• BubbleyMEMBER

      “They are going to take away my franking credits!”

      “But Gran, you don’t have any shares or any money to buy them”

      “I don’t care! I still don’t want to lose them!”

    • DominicMEMBER

      Yes, and Hillary lost to Trump because the Russians swayed the vote his way — nearly two years on and they’re still harping on about it. No introspection likely any time soon.

      • 🙂 guess you are being sardonic.

        Now Trump & the Republicans are cleared of any ‘Russian conspiracy’ (collusion isn’t a crime btw) or any ‘obstruction’ it’s getting interesting.

        The fake Russian conspiracy & attempted coup d’état, & even our own little Clintonista Alexander Downer in the slow drip of FISA warrants & and unravelling of the politically weaponised intelligence agencies & DOJ.

        ‘The Charge List’ so far.

        🔹John Brennan, Obama CIA Director and the ringmaster of the fake Russian narrative. The searing image will be Brennan in an orange jumpsuit & shackles in the dock, timed for the 2020 election run-up. A Colonel Jessup figure who will quickly fold as they go him for sedition, subversion & an attempted coup d’état.

        🔻Obama, who authorized the fake Russian Narrative – covertly in March 2016 and by secret order in April 2016.

        🔻Hillary Clinton, who funded it.

        🔻Glen Simpson & Mary Jacoby, Robert Otto & John Williams who architected it. April 10th 2016.

        🔻Comey, the 6’8”” yellow streak of perjury & cowardice, craven to Brennan & allowed the FBI to be complicit.
        🔻Ohr & wife.

        🔹The foreign agents & spies.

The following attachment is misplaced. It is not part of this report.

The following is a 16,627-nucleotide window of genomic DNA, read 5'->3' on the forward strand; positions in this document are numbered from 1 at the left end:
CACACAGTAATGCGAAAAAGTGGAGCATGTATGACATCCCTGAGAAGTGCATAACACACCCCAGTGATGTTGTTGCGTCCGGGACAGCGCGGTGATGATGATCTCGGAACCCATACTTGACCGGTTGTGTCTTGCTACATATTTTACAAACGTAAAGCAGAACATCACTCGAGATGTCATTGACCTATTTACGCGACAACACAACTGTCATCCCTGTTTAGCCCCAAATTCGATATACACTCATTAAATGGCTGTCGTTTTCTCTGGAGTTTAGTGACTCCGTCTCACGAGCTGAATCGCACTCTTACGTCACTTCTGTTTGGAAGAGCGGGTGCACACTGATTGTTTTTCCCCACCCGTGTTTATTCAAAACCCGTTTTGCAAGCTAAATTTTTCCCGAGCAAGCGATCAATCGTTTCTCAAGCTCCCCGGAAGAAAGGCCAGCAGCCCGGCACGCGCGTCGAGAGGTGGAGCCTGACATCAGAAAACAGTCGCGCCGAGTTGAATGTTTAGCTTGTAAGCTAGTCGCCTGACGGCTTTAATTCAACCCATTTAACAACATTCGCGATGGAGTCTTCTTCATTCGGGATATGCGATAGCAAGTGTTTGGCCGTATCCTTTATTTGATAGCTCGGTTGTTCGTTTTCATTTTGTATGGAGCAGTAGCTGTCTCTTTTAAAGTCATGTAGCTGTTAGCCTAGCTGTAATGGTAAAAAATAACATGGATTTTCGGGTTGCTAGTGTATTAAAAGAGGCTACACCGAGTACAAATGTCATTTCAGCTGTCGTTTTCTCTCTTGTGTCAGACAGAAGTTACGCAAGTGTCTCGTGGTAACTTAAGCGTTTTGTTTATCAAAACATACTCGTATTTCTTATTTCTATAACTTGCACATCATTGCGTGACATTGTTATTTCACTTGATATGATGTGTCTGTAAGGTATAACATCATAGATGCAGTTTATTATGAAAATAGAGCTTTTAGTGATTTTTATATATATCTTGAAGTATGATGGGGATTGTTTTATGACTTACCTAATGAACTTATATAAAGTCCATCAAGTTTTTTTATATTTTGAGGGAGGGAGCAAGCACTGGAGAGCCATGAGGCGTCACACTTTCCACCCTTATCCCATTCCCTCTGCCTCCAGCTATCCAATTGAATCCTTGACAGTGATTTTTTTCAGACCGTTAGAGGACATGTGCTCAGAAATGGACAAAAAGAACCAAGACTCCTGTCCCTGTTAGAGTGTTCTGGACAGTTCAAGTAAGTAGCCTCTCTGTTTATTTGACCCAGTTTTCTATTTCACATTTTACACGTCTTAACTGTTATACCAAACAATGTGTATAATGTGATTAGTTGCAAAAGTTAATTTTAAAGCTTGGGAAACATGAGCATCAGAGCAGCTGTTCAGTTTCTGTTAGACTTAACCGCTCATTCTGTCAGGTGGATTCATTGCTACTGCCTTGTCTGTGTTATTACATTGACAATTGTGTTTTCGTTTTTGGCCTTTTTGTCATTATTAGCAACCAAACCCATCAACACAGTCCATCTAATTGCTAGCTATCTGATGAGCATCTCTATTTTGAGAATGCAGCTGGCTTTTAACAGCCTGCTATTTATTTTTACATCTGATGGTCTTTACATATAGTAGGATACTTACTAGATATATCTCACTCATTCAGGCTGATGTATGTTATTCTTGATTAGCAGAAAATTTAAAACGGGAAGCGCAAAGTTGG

🔻UK Mi6 & the Italians.
        🔻Ukraine & Estonian secret service
        🔻Steele & Fusion GPS / Simpson
        🔻Sergei Millian (Source D)
        🔻and our own little Alexander Downer Aust UK HC who is now under investigation for the Brennan Halper Mifsud – Papadopolous frameup.

        🔹The complicit US media will get hammered.
        🔻Bezos & Washington Post – John Brennan Deal
        🔻NyT on just silly bias
        🔻CNN has failed / lowest rankings ever
        🔻Buzzfeed – Washington feed lies & smear leaks
        🔻Facebook – Zuckerberg / bias / profiling
        🔻Google in a slap on the wrist for ’politized’ search omission, filtering & reranking.

      • DominicMEMBER

        The list is quite staggering and goes to show what a freak show Washington has become and what a sham democracy truly is. Washington is little more than a group of sociopaths duking it out in a series of power-plays and the tactics are as dirty as your imagination will extend to. Governments everywhere, but especially there just need a top-to-bottom clear out and a new start.

        “Drain the swamp”. Nice thought but will not happen until the current fiat money system collapses.

  16. “And does that poor chick with two kids to two different fathers collecting social welfare every second week to eke out a living, have a lesser or greater claim to Australian economic redistribution than an elite professional family who have structured themselves to avoid paying as much tax as they can, salted away assets for their privately educated and tax deducted children, and will pay someone to make sure they get access to every last cent they think they are entitled to as they move into retirement?”
    Both are parasites, albeit different types of parasites.
    The PAYE Tax Payers are the chumps stuck in the middle.

  17. HadronCollision

    Christ on a stick

    There are common interests that are there

    And to this

    But I humbly suggest that the reality of Labor’s 2 million aged Chinese visas was more a problem than a death tax lie.

    I don’t suppose we have any way of knowing, do we, given this policy had almost zero, sorry, virtually zero, media oxygen.

    • DominicMEMBER

      I agree. I can’t recall it being discussed anywhere outside of this blog. I’m wondering now if it was in fact an actual policy

  18. “unions and employers have a common interest”

    Too right Albo! Their common interest is mass immigration.

    How about considering the interests of the next generations of Australia?? And that the majority of the people of Australia are opposed to high immigration??

    Utterly out of touch.